When orders are placed for awaiting stock products, we will provide you with a fortnightly update on the progress of your order. You can consider the interim period as 'free storage' as you can sell your items at any point back to Chards without physically taking receipt. This means customers who buy from Chards can take advantage of any swings in the metal price all the way up to the point of delivery. We honour the price at the time you place your order so even if gold was to skyrocket you would not pay any more when they arrive into stock and if you wish to switch products to in-stock alternatives we also use the original gold price on the order. Should you wish to read more please visit our page on 'orderable' bullion.
When Should I Invest In Precious Metals?
History has proven gold to be the hedge against inflation, therefore in times of economic distress or political unrest the precious metal market is inundated with demand for bullion products. However, we believe to invest simply when the time is right for you. With precious metals being more accessible than ever, through unallocated accounts, paper gold and precious metal storage facilities, private investors can increase their portfolio at their own pace.
How Much Gold Should I buy?
The answer depends on your budget, tastes, appetite for risk and investment strategy.
As with any investment the widely held ideal is to buy low and sell high, in turn making yourself a nice profit. Depending on your ability to interpret market conditions and your appetite for risk you may wish to take the plunge investing all your money at once however, you sense risk you may wish to dollar cost average across a wider time period.
We only recommend investing amounts that you feel comfortable with and to help you get right to the point we created our investment calculator. Please note we are unable to provide investment advice but happy to discuss products and their features allowing you to make the final decision.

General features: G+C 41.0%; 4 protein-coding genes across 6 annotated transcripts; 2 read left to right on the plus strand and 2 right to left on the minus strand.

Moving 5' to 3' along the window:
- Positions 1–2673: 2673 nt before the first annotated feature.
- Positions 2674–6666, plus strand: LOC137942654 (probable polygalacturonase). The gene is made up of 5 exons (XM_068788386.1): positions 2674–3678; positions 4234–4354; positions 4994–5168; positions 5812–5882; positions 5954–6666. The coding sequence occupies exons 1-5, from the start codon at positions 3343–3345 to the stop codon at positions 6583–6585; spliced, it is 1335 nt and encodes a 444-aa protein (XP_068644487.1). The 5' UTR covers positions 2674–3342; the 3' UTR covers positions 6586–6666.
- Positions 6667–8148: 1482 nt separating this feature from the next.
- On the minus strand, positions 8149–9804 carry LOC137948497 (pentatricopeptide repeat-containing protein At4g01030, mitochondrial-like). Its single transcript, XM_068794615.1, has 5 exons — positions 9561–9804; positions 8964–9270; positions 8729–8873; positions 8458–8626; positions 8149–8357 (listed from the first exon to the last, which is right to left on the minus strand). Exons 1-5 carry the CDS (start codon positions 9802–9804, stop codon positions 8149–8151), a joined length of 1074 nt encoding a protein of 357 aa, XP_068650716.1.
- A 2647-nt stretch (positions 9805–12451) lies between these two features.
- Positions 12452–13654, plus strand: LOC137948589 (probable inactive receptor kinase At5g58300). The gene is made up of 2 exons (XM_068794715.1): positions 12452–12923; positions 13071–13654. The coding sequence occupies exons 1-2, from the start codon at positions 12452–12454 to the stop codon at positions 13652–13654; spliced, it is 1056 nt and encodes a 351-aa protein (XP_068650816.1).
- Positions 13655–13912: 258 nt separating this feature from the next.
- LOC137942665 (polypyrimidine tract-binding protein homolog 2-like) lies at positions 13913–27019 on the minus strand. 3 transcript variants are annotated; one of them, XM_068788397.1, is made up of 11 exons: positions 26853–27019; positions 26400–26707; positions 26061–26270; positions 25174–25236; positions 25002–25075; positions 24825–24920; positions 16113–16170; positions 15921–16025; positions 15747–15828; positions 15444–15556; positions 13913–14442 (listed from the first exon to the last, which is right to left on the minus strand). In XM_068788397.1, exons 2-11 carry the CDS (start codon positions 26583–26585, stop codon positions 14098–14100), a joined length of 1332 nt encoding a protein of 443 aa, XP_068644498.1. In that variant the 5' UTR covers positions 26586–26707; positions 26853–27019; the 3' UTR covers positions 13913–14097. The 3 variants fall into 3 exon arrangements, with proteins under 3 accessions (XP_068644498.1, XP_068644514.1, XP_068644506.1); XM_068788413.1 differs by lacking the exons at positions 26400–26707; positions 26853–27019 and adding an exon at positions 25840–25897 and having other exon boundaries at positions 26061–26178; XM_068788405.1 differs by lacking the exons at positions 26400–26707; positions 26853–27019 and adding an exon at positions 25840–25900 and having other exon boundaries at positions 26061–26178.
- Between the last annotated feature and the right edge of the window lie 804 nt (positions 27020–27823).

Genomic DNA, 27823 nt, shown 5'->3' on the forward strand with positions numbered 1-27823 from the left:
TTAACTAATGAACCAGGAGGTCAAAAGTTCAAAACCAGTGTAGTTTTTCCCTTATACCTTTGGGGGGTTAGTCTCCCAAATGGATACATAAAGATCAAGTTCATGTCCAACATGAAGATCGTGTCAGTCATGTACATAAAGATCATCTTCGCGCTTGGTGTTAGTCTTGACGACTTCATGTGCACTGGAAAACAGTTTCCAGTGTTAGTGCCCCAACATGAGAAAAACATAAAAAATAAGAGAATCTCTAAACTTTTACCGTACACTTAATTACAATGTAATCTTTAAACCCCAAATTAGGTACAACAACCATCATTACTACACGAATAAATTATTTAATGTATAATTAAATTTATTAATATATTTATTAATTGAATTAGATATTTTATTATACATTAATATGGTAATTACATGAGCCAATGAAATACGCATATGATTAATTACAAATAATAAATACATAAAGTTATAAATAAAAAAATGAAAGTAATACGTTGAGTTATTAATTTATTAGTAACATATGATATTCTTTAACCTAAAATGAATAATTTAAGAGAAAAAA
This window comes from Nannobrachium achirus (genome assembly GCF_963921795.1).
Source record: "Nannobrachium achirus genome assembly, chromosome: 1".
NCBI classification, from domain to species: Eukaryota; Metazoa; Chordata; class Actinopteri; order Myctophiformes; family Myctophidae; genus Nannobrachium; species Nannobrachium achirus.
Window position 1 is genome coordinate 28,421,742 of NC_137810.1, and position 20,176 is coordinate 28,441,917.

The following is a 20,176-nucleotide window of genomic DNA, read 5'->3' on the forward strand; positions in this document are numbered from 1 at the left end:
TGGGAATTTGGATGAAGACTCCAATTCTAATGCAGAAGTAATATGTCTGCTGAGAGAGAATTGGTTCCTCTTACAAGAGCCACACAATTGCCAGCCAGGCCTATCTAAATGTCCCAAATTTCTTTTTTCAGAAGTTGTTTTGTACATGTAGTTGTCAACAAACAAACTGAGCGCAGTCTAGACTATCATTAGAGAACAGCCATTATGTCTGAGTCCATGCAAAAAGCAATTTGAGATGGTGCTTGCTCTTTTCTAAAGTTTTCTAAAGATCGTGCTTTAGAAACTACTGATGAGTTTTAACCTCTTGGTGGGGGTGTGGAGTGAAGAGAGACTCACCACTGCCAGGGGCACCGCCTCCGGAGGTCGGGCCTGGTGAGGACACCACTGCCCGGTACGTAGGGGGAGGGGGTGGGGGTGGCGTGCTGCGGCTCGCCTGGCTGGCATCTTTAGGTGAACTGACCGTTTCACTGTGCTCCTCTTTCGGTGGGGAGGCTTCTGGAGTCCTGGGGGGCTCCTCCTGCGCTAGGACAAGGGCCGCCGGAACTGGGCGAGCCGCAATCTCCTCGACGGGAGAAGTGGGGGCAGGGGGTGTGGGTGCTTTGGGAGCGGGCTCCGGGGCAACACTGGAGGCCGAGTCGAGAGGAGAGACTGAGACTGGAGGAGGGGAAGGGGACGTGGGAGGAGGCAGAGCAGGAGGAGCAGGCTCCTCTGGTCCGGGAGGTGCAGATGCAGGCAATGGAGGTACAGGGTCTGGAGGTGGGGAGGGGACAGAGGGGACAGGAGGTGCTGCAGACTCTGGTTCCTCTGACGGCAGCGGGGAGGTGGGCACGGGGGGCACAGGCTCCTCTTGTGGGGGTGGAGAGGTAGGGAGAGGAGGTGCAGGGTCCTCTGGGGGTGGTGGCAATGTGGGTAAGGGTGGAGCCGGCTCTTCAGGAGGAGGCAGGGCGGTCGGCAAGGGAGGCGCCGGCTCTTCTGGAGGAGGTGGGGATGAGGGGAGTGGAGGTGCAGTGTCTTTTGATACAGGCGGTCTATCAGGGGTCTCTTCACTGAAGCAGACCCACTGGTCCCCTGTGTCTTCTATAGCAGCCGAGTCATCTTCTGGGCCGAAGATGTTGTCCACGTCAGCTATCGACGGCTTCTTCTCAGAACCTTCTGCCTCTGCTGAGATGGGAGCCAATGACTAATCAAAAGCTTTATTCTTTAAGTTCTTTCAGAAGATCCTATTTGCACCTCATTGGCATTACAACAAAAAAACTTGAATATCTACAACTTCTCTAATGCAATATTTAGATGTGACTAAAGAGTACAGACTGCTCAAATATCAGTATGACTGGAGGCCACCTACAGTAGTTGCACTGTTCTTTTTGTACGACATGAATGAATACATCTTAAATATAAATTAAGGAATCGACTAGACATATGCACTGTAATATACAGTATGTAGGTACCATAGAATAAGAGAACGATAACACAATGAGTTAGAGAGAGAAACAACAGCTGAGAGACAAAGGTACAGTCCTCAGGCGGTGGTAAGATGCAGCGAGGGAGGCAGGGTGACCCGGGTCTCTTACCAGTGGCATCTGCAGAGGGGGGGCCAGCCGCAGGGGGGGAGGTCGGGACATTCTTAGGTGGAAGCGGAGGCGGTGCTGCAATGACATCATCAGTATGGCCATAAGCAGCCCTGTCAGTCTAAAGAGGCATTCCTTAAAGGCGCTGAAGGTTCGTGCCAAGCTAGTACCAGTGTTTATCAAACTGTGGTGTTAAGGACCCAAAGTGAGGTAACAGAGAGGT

Cheapest Place To Buy Gold Online
Chards Coin and Bullion Dealer of course! We compare prices daily on many of our top selling products to ensure that we remain competitive where we can by offering the lowest premium products to you. Our pricing on bullion products is transparent with any premium and surcharges published live so you can easily compare us against other deals or compare different weights of products without carrying out your own calculations. We don’t hide added VAT costs, hidden “free postage” fees or deploy any bait and switch techniques to up sell higher premium products. We want you to walk away with a great experience to keep coming back time and again. We have dedicated pages for our price comparisons, as well as across our product pages under the "UK Dealer Comparison" tab.
What Is The Spot Price Of Gold?
The spot price of gold often refers to the "mid-spot price" for a given weight of gold usually given as a price per gram, per troy ounce or per kilo. It is sometimes referred to as the live price, live rate, market price or market rate. The mid-price is calculated by taking the mid point of the ask and bid prices. We use the spot mid price to calculate selling prices of our products.
Spot price can also refer to the "bid-spot price" or "ask-spot price" depending on the context it is used within. The "bid-price" is the wholesale market rate buyers are bidding (paying) for gold and the "ask price" is the wholesale price sellers are asking (selling) gold.
The live price of gold is featured in the top right of our site and if you wish to view full charts across all metals, weights and time frames please visit our metal charts page.